Wednesday, 9 March
Okay, pay attention now. Here's why we do this:
We expected that today was going to be a big, emotional day for all of us. It didn't disappoint.
It started out with a fairly quick checkout dive for Tommy, led by Bert Yates. Tommy's first dip in salt water went fine, especially considering that he'd traveled halfway around the world the previous day, and had gotten relatively little sleep last night.
Back to Neco for a quick breather for the new diver, then off to the marina at the north end of the K-B bridge to escort the CAT team's boat to the B-24 site. Michelle Solinsky, representing the office of the U.S. Chargé d'Affaires came with them, and their boat followed us out to the site of the crash of the B-24 on which Tommy Doyle's dad, Staff Sergeant Jimmy Doyle, was a crew member when it was shot down on 1 September 1944. Shortly after we tied up, the boat of Tommy Remengesau, Jr., President of Palau, joined up with us.
The President, Ms. Solinsky, Air Force Lt. Megan Poyant of the CAT team, and two other members of the CAT team joined us on our boat for a brief but intense ceremony. The two CAT team members held a Palauan Flag and an American flag during the ceremony.
Pat opened the event with some introductions and words of background about the events that culminated in the loss of Jimmy Doyle's aircraft in this spot in 1944. President Remengesau spoke briefly but eloquently about the significance to both Palau and the U.S. of the ultimate sacrifice made by Jimmy and so many others during WWII, and about the gratitude and respect felt by the Palauan people for the path in world history that was made possible for Palau by those people. He also thanked the BentProp team for our efforts to continue the search for these fallen airmen.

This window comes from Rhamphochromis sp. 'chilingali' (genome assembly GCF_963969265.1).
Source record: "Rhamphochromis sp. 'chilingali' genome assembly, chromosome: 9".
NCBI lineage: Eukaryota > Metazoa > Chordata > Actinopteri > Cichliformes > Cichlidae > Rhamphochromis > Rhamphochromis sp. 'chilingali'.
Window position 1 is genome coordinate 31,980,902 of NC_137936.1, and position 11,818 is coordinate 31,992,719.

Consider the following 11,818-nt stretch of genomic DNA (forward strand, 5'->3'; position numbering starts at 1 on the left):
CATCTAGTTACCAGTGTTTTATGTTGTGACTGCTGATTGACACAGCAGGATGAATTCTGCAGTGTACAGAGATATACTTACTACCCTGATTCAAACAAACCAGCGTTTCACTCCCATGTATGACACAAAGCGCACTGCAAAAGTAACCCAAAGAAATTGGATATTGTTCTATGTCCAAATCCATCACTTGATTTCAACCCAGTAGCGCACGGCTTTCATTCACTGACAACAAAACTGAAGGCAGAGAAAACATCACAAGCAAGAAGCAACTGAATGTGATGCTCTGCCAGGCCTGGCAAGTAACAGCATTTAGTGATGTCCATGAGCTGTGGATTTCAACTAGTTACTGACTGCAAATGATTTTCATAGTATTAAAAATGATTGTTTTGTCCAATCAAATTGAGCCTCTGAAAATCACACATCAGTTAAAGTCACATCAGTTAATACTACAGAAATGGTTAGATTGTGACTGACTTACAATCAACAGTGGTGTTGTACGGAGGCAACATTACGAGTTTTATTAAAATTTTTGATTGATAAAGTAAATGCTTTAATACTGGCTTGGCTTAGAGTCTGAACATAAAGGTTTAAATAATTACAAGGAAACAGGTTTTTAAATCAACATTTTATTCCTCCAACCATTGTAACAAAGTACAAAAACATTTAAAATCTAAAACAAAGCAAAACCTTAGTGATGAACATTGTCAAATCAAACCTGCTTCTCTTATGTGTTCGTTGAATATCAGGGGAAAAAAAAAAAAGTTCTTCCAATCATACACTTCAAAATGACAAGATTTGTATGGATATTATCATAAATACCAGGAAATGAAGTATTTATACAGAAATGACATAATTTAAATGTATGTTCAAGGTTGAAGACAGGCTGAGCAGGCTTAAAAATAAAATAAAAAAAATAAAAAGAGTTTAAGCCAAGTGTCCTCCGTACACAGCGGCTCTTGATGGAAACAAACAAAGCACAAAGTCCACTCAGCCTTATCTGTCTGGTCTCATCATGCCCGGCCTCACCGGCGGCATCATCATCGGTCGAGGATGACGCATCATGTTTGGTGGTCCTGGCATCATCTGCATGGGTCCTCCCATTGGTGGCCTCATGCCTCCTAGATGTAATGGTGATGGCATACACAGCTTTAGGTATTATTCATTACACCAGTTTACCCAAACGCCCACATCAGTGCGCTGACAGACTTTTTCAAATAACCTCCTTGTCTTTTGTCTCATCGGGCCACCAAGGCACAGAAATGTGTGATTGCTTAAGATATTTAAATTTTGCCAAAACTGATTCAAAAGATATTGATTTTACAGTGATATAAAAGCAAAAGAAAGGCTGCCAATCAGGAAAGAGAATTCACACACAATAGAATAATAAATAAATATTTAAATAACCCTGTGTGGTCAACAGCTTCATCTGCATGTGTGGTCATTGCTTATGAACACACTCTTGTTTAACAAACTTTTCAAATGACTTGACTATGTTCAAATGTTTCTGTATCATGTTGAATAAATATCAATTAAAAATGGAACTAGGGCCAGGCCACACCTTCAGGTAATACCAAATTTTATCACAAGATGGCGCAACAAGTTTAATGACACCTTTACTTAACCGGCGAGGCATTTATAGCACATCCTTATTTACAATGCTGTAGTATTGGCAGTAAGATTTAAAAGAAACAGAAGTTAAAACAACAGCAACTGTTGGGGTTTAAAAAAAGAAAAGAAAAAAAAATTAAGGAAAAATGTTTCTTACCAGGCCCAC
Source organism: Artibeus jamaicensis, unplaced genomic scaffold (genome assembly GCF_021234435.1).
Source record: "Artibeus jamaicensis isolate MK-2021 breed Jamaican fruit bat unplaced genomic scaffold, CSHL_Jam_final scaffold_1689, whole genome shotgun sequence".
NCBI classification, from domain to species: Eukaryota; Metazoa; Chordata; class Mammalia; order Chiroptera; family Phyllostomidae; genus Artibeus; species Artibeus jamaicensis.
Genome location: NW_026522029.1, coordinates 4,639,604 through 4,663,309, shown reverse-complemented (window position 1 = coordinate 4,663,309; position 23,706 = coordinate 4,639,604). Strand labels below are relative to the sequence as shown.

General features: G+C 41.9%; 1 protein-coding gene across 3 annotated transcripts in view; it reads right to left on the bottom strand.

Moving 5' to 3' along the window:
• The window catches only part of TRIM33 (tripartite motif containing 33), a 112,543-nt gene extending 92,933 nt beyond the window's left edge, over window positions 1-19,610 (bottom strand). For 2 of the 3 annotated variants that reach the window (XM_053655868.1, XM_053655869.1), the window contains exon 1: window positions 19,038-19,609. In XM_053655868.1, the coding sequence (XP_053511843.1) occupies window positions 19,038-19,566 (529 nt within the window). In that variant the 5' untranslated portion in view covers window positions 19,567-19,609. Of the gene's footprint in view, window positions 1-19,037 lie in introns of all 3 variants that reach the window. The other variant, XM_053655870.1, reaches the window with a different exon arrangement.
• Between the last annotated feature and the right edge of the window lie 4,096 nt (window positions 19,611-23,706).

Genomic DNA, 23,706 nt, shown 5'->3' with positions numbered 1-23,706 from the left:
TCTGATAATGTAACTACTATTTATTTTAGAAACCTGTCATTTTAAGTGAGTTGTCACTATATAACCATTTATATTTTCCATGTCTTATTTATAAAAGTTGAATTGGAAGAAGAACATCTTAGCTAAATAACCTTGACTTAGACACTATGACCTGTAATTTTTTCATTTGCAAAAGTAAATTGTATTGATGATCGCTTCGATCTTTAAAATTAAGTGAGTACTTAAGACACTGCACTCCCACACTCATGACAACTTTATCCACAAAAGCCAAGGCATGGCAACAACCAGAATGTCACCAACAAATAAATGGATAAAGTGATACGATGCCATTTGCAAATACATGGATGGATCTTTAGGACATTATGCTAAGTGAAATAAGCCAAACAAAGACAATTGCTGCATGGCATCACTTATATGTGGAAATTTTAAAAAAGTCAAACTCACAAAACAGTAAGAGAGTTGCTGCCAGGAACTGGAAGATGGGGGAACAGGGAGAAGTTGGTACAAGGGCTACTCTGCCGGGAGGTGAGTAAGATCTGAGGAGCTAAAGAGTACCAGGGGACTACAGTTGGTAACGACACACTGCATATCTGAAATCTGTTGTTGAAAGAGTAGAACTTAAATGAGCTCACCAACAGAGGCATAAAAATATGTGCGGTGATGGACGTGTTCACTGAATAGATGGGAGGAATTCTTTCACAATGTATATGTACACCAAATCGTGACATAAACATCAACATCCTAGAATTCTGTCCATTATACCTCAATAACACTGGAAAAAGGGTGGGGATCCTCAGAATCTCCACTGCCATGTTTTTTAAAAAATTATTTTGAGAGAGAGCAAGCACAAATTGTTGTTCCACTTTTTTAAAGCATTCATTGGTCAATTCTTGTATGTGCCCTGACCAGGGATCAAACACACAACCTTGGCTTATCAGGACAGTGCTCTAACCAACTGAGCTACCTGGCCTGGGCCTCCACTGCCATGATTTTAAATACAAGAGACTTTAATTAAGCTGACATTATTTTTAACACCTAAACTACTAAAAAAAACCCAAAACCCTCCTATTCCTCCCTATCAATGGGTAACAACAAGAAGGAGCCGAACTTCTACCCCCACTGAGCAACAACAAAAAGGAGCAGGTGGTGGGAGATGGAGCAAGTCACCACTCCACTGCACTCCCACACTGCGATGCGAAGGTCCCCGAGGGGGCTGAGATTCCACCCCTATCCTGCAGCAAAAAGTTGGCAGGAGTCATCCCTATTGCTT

Ms. Solinsky also spoke of sacrifice and the world-changing effect that such sacrifice here in Palau during WWII has had for us all.
Lt. Poyant spoke of the special sense or honor that service members have for fallen comrades. She brought the CAT team to attention and recited the third verse of the Air Force song - a seldom heard verse that salutes those who die in the defense of our country:
She then commanded the folding of the flags, beginning with the American flag. The folded flag was solemnly presented to Tommy. The Palauan flag was folded and presented to President Remengesau, who spoke a few more words in honor of Tommy's dad before presenting Tommy with the flag.
You could have heard a pin drop as Tommy said a few words of thanks and understanding...thanks for the opportunity to visit this spot so far away from home where the father he never knew found his final resting place, and at least the beginnings of understanding, at long last, of what his father's passing had entailed. Complex thoughts, there, that most of us who've never lost a loved one in wartime will never be able to fully feel or comprehend. But it was an honor to be present and to see this process finally moving toward some resolution in Tommy's heart. And it was an honor to be present as a member of this BentProp team, whose dedication over more than a decade had finally made the event possible.
Although the sequence of events had been loosely planned, the ceremony seemed to take on a life of its own and flow around us all. Everyone was visibly moved by the thoughts and sentiments both expressed and unstated. The young Air Force members on the Civic Action Team, standing at attention and listening carefully to the words being spoken, were clearly moved by the intensity of the occasion, and by the fact that they were there to represent and honor several of their own who died in this spot.
Following the ceremony Tommy made a dive on his father's crash site, accompanied by President Remengesau, Lt. Poyant, Pat, Bert Yates, Joe, and Henni Rall.
After Tommy's group had cleared the area, several of the CAT members made a dive on the site, led by BentProp team members. The President and the CAT group then departed, and Tommy made one more dive with some of the BentProp team.